The best sledges and snowgliders you can buy - and how to dress correctly for the snow
It's finally time to upgrade your snow kit, says John Cradden
Never mind the bread and milk, where can you find the sledges, toboggans, crampons and all the clothing gear you need to make the most of the snow currently being blown across the country by Storm Emma?
Of course, given the rare appearances of the white stuff in this country, you might be wondering whether it's worth investing much in the way of snow gear this week, particularly with spring supposedly round the corner.
If all you need is a cheap sledge and if you're quick, you could just pop up to your local Applegreen petrol station where, at the time of writing, you can buy two sledges for €5.
Unfortunately, Aldi and Lidl, who can usually be relied on to stock bargain-priced snowsports stuff at certain times of the year, have nothing coming up this week, we're told.
For up to €20 or so, you could pop into a Halfords, Argos or Great Outdoors and buy something like the spoon-shaped Splash and Relax Snow Gilder, or the Sno-Twin Toboggan sledge.
Hamax, a firm better known for its child bicycle seats, has a good line in sledges, and are available from 53 Degrees North, Snow + Rock in Dundrum and Dutchbikeshop.ie.
It used to produce a lovely looking top-of-the-range toboggan called the Lillehammer Maxi, which is made of solid beech wood rather than the usual plastic. They were listed as out of stock at 53 Degrees North at the time of writing, but you might still be able to find some for sale online. It's expensive at around €130 but, with care, it could become a family heirloom. It's foldable too.
You can also buy Hamax sledges at the Irish online shop of French sports retail giant Decathlon, which is at last preparing to open nine stores here, although not until 2019. The retailer also has its own winter sports brand called Wedze, which includes sledges but also a range of clothing items.
Indeed, you and your family might not stay outdoors for long if your clothes, gloves and footwear are not waterproof or insulated enough against freezing snow, or if you end up feeling the cold too quickly. But a bit of common sense can go a longer way when it comes to your choice of clothing in this weather. Roisin Finlay, editor of outdoor and adventure magazine Outsider, recommends thinking about what you should wear like an onion.
"The best way to stay warm - and to moderate your temperature - is to wear lots of thin layers and a protective outer shell or thermal layer. That way if you are really active, like running up and down a hill to slide down, you can strip off a layer or so as you warm up and put them back on as you cool down."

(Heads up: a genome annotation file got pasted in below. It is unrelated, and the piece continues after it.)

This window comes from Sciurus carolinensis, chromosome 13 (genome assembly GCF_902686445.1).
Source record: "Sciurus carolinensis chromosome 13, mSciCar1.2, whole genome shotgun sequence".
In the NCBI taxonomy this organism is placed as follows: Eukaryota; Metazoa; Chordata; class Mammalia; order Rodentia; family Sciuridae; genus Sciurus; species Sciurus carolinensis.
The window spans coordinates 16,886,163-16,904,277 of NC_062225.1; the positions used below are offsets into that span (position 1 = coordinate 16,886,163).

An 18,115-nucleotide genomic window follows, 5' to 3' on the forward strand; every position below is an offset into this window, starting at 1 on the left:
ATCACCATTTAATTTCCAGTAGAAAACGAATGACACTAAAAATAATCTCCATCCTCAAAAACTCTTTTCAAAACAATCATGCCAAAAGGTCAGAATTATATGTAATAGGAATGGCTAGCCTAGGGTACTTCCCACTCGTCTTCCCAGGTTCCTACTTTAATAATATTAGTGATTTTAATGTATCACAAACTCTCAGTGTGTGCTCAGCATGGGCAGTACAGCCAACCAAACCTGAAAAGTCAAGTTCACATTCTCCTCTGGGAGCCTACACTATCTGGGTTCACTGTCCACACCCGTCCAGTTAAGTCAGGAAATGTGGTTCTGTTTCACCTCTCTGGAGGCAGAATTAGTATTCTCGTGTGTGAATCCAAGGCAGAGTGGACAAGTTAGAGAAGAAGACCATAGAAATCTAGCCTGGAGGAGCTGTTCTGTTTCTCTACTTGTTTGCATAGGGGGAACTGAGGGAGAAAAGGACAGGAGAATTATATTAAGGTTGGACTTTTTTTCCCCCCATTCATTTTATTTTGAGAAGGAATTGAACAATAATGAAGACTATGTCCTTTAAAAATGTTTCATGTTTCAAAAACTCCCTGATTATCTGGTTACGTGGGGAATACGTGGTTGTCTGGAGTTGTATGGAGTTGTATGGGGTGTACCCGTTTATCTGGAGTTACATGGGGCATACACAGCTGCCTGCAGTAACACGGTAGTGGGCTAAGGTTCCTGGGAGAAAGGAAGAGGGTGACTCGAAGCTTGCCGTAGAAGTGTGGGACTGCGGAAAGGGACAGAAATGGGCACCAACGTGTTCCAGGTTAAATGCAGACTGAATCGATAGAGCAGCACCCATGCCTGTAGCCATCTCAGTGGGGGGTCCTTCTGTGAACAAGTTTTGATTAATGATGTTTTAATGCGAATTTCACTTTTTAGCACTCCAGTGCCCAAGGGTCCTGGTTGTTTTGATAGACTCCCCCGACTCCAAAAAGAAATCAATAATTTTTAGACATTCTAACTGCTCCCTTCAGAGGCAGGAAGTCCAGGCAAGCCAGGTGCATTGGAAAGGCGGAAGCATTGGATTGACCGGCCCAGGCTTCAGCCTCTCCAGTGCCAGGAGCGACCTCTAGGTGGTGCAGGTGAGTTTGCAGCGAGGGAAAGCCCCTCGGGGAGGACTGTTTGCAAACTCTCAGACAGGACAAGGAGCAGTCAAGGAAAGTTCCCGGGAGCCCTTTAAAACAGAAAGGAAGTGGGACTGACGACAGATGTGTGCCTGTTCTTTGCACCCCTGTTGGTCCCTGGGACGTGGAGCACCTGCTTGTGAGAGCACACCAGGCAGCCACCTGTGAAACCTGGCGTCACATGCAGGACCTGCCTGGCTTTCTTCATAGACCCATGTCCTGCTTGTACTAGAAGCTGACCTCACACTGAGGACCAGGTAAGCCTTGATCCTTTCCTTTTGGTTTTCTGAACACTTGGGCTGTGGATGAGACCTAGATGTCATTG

A good base layer is important too, she adds. "You need something that feels good against your skin, is breathable - as in it wicks sweat away - and is warm."
You can choose a synthetic or Merino wool base layer but Finlay prefers the latter as it will still keep you warm if it gets wet, and it never smells. "A lot of Merino wool products can be worn all the time - not just when you're active or being sporty. It looks nice so you can wear it out and about or below outer layers. It can be expensive but it lasts. And synthetics can be prone to getting smelly, so ultimately you get less wear out of them."
Smartwool and Icebreaker are two good, if expensive, brands but you'll have them for years, she says. Cheaper ones from Aldi or Lidl are good value but scratchier against your skin. A mid-layer item is a good idea too, such as one from Columbia for around €60. "Collared mid-layers with a half zip are brilliant as they offer extra neck protection when temperatures drop and additional ventilation when you get too warm."
If you go up to the mountains today...
If you are planning to take your family hiking to marvel at the spectacular whitewashed landscapes this weekend, it's worth ensuring you are dressed and kitted out for the occasion.
Recommended items include waterproof trousers, boots, gloves, fleece-lined hats, good wool or wool mix socks and neck gaiters.
"If you are heading out hiking, your pack should include lots of spares - gloves, warm hat, a neck protector, emergency shelter, a foil blanket, plenty of water, some snacks, a charged mobile phone and a head torch," says Roisin Finlay, editor of Outsider magazine. "And you should let someone know your plan."
But two items that may prove life-savers are a pair of crampons and an ice axe.
"Waterproof hiking boots or waterproof trail shoes will keep your feet dry and cosy. But you really need a specialist shoe if you want grip in the snow. These won't be suitable in normal Irish conditions so you'd be better to buy a pair of spikies or crampons that strap on to your shoes for getting around the city."
She also urges users to learn how to use them, as they can be fiddly.